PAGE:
Eleanor Roosevelt

Anna Eleanor Roosevelt was an American political figure and activist. She served as the First Lady of the United States from March 4, 1933, to April 12, 1945, during her husband President Franklin D. Roosevelt's four terms in office, making her the longest-serving First Lady of the United States. Roosevelt served as United States Delegate to the United Nations General Assembly from 1945 to 1952. President Harry S. Truman called her the "First Lady of the World" in tribute to her human rights achievements. Roosevelt was a member of the prominent American Roosevelt and Livingston families and a niece of President Theodore Roosevelt, she had an unhappy childhood, having suffered the deaths of both parents and one of her brothers at a young age. At 15, she attended Allenwood Academy in London and was influenced by its headmistress Marie Souvestre. Returning to the U. S. she married her fifth cousin once removed, Franklin Delano Roosevelt, in 1905. The Roosevelts' marriage was complicated from the beginning by Franklin's controlling mother and after Eleanor discovered her husband's affair with Lucy Mercer in 1918, she resolved to seek fulfillment in leading a public life of her own.

She persuaded Franklin to stay in politics after he was stricken with a paralytic illness in 1921, which cost him the normal use of his legs, began giving speeches and appearing at campaign events in his place. Following Franklin's election as Governor of New York in 1928, throughout the remainder of Franklin's public career in government, Roosevelt made public appearances on his behalf, as First Lady, while her husband served as President, she reshaped and redefined the role of First Lady. Though respected in her years, Roosevelt was a controversial First Lady at the time for her outspokenness on civil rights for African-Americans, she was the first presidential spouse to hold regular press conferences, write a daily newspaper column, write a monthly magazine column, host a weekly radio show, speak at a national party convention. On a few occasions, she publicly disagreed with her husband's policies, she launched an experimental community at Arthurdale, West Virginia, for the families of unemployed miners widely regarded as a failure.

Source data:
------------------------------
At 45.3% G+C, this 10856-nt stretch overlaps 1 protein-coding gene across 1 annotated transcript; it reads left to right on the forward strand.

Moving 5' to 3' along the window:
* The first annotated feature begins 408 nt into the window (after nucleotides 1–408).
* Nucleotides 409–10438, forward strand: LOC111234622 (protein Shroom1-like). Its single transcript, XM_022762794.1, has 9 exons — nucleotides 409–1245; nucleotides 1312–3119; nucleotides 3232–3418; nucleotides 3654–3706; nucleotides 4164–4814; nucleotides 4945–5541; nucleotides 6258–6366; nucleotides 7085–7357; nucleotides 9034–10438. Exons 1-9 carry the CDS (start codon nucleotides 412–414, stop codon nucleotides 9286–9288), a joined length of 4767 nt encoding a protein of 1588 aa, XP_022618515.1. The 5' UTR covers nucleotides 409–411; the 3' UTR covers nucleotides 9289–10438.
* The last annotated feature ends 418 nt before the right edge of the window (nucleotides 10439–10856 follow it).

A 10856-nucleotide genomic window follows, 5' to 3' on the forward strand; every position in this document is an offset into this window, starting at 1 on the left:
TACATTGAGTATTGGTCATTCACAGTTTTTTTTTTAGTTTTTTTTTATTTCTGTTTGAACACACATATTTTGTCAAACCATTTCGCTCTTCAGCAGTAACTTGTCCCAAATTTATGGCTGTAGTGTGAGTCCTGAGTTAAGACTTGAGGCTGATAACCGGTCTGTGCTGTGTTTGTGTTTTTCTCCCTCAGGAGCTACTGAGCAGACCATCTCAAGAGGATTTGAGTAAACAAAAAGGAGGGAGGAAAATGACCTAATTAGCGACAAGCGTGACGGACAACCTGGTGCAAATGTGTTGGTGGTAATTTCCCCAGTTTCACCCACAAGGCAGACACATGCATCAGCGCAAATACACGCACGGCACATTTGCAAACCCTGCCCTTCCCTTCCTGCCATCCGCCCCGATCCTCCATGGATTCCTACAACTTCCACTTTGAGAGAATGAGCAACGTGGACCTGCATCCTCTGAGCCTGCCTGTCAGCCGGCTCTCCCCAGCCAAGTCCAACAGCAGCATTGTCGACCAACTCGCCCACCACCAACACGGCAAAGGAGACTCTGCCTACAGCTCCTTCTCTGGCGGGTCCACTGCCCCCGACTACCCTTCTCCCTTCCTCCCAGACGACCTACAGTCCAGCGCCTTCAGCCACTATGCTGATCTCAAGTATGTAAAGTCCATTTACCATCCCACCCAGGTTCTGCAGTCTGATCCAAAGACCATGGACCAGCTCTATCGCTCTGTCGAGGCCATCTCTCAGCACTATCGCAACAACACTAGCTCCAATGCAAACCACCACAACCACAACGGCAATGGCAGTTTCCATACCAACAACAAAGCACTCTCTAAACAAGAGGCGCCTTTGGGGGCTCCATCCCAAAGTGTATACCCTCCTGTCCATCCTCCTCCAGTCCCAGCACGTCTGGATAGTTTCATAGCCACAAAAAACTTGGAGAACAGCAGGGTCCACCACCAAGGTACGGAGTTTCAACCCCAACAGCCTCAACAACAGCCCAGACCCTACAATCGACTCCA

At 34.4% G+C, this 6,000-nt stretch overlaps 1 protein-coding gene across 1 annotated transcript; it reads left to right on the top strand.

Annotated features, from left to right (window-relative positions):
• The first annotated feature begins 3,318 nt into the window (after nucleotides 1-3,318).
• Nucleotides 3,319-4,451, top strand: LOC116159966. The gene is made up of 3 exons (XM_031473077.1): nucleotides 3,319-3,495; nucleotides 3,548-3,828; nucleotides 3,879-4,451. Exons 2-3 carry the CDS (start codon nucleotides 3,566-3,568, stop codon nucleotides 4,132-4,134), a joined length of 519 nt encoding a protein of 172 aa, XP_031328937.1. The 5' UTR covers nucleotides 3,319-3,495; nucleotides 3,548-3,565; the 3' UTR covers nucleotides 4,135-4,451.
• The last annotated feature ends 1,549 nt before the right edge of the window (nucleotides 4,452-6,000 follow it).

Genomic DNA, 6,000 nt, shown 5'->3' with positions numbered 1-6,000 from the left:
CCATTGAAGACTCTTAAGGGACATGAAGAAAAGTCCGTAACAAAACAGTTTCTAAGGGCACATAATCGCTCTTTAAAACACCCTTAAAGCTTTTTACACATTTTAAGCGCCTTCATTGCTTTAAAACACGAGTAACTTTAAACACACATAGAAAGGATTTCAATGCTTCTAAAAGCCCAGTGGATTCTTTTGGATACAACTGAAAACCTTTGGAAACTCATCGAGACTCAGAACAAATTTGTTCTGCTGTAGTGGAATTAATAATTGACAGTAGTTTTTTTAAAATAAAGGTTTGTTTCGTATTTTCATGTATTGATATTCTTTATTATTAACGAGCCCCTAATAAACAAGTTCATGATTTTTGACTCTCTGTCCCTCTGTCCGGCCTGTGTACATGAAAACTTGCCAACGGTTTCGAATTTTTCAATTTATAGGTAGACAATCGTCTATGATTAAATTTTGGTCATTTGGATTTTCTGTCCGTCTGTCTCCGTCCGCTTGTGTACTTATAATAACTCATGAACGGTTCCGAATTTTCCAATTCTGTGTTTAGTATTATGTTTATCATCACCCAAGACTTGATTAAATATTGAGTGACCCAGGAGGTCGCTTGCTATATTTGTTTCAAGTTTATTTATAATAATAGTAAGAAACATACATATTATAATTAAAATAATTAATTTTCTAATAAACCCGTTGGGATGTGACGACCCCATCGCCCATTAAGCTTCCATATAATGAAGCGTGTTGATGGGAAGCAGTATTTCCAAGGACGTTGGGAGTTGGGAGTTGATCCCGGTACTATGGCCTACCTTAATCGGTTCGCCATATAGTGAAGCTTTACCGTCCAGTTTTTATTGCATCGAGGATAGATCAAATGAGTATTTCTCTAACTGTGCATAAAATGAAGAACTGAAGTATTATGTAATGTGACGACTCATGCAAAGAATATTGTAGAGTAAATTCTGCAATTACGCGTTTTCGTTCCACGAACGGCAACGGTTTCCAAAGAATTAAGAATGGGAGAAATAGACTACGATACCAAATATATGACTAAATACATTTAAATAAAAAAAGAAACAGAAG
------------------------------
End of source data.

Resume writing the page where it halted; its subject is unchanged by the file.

She advocated for expanded roles for women in the workplace, the civil rights of African Americans and Asian Americans, the rights of World War II refugees. Following her husband's death in 1945, Roosevelt remained active in politics for the remaining 17 years of her life, she became its first delegate. She served as the first chair of the UN Commission on Human Rights and oversaw the drafting of the Universal Declaration of Human Rights, she chaired the John F. Kennedy administration's Presidential Commission on the Status of Women. By the time of her death, Roosevelt was regarded as "one of the most esteemed women in the world". In 1999, she was ranked ninth in the top ten of Gallup's List of Most Widely Admired People of the 20th Century. Anna Eleanor Roosevelt was born on October 11, 1884, in Manhattan, New York City, to socialites Anna Rebecca Hall and Elliott Bulloch Roosevelt. From an early age she preferred to be called by Eleanor. Through her father, she was a niece of President Theodore Roosevelt.

Through her mother, she was a niece of tennis champions Valentine Gill "Vallie" Hall III and Edward Ludlow Hall. Her mother nicknamed her "Granny". Anna was somewhat ashamed of her daughter's plainness. Roosevelt had two younger brothers: Hall, she had a half brother, Elliott Roosevelt Mann, through her father's affair with Katy Mann, a servant employed by the family. Roosevelt was born into a world of immense wealth and privilege, as her family was part of New York high society called the "swells", her mother died from diphtheria on December 7, 1892, Elliott Jr. died of the same disease the following May. Her father, an alcoholic confined to a sanitarium, died on August 14, 1894, after jumping from a window during a fit of delirium tremens, he died from a seizure. Roosevelt's childhood losses left her prone to depression throughout her life, her brother Hall suffered from alcoholism. Before her father died, he implored her to act as a mother towards Hall, it was a request she made good upon for the rest of Hall's life.